Steering with light colours getting closer
Different light colours each have their own effect on growth and development. Our knowledge about this is increasing and is starting to be applied. But does our ability to steer with light still lie way in the future?
Plants 'see' different light colours by using a sort of sensor that consists of light-sensitive pigments. Examples of such pigments are phytochrome, cryptochrome and phototropins. They are sensitive to different colours. For example, phytochrome is sensitive to red and far red, and other colours to a lesser extent. The light colour switches the pigment to a certain position which consequently drives processes in the plant, such as the production of plant hormones.
Increasing knowledge about the effect of light colour
Trials in climate chambers are continuously increasing our knowledge about the effect of light colours. LEDs allow us to choose a certain, precise colour and we can see how the plant responds to it. Red light results in compact, bushy plants; far red in a tall, elongated crop. The combination of red and far red determines the induction of flowering and flowering itself. Blue causes the stomata to open further but also limits the number of stomata during the formation of the leaf. This colour also reduces the resistance experienced by the water transport system in the leaf and reduces stretching. Green light can sometimes reduce the effect of blue light.
Translation into practice still difficult
This is important information for horticulture. But for the time being it appears difficult to translate this new knowledge directly into practical situations. Many unexpected effects occur in the greenhouse because, for example, sunlight (which comprises all colours) plays a predominant role but also because natural light does not have a constant composition. Sometimes the plant’s biological clock plays a role so that at a certain time of the day blue light causes an effect but at another time it doesn’t.
The awareness that light colour has an influence makes the choices for the grower more versatile, but also more difficult. Assimilation lighting, use of screens and the type of glass on the roof also affect the light spectrum that reaches the plant. In this way, often unknowingly, growers are already steering with light.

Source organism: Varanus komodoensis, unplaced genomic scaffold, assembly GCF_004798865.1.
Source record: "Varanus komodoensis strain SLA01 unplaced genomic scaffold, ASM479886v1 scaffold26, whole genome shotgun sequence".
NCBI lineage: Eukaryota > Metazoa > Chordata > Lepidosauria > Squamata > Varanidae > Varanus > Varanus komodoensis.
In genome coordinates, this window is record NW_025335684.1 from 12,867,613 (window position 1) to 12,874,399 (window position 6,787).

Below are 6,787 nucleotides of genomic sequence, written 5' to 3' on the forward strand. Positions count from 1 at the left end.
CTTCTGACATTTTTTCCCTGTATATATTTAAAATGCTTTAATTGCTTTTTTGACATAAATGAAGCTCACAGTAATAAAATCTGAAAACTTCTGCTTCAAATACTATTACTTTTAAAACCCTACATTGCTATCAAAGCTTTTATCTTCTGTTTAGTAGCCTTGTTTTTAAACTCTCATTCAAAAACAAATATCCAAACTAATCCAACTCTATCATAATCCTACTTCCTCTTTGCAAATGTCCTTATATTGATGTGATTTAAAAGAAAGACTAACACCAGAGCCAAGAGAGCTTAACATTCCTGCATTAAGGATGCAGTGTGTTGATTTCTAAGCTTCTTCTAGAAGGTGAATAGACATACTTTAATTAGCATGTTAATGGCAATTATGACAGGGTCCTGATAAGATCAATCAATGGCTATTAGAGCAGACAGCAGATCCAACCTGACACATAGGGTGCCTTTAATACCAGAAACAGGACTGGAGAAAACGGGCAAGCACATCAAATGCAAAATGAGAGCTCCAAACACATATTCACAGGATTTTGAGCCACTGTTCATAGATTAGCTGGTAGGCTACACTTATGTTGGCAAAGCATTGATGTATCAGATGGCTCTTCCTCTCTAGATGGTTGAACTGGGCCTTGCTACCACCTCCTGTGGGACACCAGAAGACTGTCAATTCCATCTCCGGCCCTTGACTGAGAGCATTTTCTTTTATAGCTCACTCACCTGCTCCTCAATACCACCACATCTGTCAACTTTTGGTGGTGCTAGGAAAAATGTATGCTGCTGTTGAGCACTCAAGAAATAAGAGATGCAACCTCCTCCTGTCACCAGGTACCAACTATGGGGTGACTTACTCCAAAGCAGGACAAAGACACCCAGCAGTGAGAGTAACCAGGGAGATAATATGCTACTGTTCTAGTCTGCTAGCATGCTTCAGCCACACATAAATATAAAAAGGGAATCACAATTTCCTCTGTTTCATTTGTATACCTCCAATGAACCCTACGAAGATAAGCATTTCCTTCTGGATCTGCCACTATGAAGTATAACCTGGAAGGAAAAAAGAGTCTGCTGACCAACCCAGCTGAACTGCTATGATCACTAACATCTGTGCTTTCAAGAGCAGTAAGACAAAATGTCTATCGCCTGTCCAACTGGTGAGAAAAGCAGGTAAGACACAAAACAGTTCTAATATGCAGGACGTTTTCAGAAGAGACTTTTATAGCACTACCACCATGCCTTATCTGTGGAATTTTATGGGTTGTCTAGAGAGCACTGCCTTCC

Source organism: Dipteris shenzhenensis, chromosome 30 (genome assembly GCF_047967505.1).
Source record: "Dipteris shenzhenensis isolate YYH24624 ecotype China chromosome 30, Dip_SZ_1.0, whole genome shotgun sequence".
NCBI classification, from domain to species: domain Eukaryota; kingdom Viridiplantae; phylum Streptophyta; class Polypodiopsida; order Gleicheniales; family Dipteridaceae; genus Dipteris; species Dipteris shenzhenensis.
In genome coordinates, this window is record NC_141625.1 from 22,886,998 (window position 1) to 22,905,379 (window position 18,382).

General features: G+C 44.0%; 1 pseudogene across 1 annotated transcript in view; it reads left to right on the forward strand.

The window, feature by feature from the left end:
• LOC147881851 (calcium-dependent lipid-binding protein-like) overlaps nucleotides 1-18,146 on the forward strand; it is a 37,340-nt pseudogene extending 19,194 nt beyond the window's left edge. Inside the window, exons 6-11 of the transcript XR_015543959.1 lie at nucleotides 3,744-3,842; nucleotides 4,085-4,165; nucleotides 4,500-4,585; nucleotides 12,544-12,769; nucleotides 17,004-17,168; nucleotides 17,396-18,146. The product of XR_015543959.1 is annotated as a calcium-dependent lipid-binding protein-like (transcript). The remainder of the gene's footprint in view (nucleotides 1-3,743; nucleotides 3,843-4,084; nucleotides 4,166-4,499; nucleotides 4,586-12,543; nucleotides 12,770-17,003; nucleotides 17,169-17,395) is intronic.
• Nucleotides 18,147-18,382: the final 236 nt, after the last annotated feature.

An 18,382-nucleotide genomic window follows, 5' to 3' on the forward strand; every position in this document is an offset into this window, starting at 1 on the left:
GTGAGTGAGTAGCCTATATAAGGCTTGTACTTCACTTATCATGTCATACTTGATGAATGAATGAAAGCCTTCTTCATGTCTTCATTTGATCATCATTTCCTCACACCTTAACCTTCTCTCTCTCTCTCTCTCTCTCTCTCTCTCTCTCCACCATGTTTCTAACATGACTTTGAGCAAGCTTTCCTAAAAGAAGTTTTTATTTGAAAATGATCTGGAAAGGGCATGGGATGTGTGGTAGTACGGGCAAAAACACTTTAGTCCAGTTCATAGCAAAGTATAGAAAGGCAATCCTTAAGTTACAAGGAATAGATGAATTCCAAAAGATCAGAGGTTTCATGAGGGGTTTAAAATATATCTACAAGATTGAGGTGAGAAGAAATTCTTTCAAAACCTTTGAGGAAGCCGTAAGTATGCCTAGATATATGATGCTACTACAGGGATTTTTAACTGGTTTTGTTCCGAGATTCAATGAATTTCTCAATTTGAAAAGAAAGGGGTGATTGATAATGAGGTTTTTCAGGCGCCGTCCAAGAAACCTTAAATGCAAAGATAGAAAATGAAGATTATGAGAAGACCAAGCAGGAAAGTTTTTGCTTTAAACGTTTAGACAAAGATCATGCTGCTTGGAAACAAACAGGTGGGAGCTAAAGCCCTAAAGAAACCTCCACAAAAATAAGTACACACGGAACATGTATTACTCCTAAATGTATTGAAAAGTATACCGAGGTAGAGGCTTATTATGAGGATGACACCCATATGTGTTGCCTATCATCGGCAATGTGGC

Targeted steering with light
The goal, of course, is targeted steering with light. This can be achieved by changing the ratio between different light colours. Initially, steering with LEDs was considered. However, with the current status of knowledge and technology the possibilities are often limited. For example, if you want to mix in 50% red light with full sunlight, in order to keep pot plants compact, you’d need to hang an impossible number of lamps. Besides, a very small amount of far red can ruin the entire compact effect.
Filtering colours with ReduSystems coatings
The use of coatings makes it possible to influence certain plant reactions by filtering out certain light. ReduSystems coatings provide an opportunity to filter out a very targeted part of the light spectrum. ReduHeat and ReduFuse IR allow as much PAR light as possible to enter while reflecting infrared light.
New developments are the coatings ReduFlex Blue and ReduFlex Green. Part of the colour spectrum in PAR light is reflected in order to achieve certain control over the plant. The graph above shows the reflection per light colour. By applying ReduFlex Blue relatively more red than blue light is allowed through. Because blue light reduces stretching, this results in a clear increase in the length of roses, for example. We’ve tested ReduFlex Green in tomato production. This coating maintains the ratio between red and blue light; green light is partially reflected by the plant and the rest is converted to heat. By screening out highly energetic green light the temperature of the plant remains lower. This promotes vegetative growth which is certainly an advantage in production areas with a warm and dry climate. With ReduFlex Blue and Green we’ve proven that it’s possible to apply the concerning light colours in practical situations.
For years ReduSystems have been at the forefront of innovation. Together with worldwide leading research centres, universities and growers we are continuously developing new products and testing them in practice. We continue to innovate to develop cultivation specific coatings. Only products which demonstrate a clear added value are included in the ReduSystems family.
Light distribution in the greenhouse
It is difficult in the greenhouse to measure light well. Certainly on clear days, shadows thrown by parts of the building cause a large difference in the light that falls upon the crop.
Cleaning greenhouses with fluoride based agents
The horticultural sector often uses a cleaning agent based on fluoride to clean glass. Fluoride chemically cleans the surface of the glass. Several minutes after application the treated glass along with the dirt is rinsed off. But this principle should not be applied to synthetic greenhouse roof coverings.
Cleaning requires "heads up"
ReduSystems is a group of coatings that can be removed with a single special cleaning solution: ReduClean. This cleaning agent makes it possible to remove all ReduSystems coatings from all types of greenhouse roofs. Mardenkro and Marel Loonwerk explain the best way to approach it.